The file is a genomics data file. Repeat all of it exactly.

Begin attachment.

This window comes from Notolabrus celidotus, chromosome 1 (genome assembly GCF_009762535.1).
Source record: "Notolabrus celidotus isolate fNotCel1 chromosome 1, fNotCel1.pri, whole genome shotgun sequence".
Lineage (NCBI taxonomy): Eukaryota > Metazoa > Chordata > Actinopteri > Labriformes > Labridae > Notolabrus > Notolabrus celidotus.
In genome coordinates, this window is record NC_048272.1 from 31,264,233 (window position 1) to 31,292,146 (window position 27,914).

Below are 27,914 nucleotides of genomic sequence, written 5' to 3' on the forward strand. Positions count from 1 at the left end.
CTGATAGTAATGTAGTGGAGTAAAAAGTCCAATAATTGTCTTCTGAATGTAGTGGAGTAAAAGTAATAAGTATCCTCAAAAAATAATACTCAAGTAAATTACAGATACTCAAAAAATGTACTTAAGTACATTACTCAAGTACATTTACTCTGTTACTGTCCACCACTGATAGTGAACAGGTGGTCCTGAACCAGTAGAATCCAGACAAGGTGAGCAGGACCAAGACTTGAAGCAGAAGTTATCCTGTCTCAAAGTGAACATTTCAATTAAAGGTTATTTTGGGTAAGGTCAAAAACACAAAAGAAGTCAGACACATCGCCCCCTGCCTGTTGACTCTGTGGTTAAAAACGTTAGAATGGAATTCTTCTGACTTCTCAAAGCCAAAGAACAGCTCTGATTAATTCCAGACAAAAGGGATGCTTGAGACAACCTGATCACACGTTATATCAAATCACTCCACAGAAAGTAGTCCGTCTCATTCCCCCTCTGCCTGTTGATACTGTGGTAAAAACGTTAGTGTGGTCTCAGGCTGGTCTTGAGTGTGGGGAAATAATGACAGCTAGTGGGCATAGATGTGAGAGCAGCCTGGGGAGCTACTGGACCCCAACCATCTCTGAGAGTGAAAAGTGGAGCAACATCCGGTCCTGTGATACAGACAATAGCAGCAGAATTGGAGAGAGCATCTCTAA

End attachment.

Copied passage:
This window comes from Notolabrus celidotus, chromosome 1 (genome assembly GCF_009762535.1).
Source record: "Notolabrus celidotus isolate fNotCel1 chromosome 1, fNotCel1.pri, whole genome shotgun sequence".
Lineage (NCBI taxonomy): Eukaryota > Metazoa > Chordata > Actinopteri > Labriformes > Labridae > Notolabrus > Notolabrus celidotus.
In genome coordinates, this window is record NC_048272.1 from 31,264,233 (window position 1) to 31,292,146 (window position 27,914).

Below are 27,914 nucleotides of genomic sequence, written 5' to 3' on the forward strand. Positions count from 1 at the left end.
CTGATAGTAATGTAGTGGAGTAAAAAGTCCAATAATTGTCTTCTGAATGTAGTGGAGTAAAAGTAATAAGTATCCTCAAAAAATAATACTCAAGTAAATTACAGATACTCAAAAAATGTACTTAAGTACATTACTCAAGTACATTTACTCTGTTACTGTCCACCACTGATAGTGAACAGGTGGTCCTGAACCAGTAGAATCCAGACAAGGTGAGCAGGACCAAGACTTGAAGCAGAAGTTATCCTGTCTCAAAGTGAACATTTCAATTAAAGGTTATTTTGGGTAAGGTCAAAAACACAAAAGAAGTCAGACACATCGCCCCCTGCCTGTTGACTCTGTGGTTAAAAACGTTAGAATGGAATTCTTCTGACTTCTCAAAGCCAAAGAACAGCTCTGATTAATTCCAGACAAAAGGGATGCTTGAGACAACCTGATCACACGTTATATCAAATCACTCCACAGAAAGTAGTCCGTCTCATTCCCCCTCTGCCTGTTGATACTGTGGTAAAAACGTTAGTGTGGTCTCAGGCTGGTCTTGAGTGTGGGGAAATAATGACAGCTAGTGGGCATAGATGTGAGAGCAGCCTGGGGAGCTACTGGACCCCAACCATCTCTGAGAGTGAAAAGTGGAGCAACATCCGGTCCTGTGATACAGACAATAGCAGCAGAATTGGAGAGAGCATCTCTAA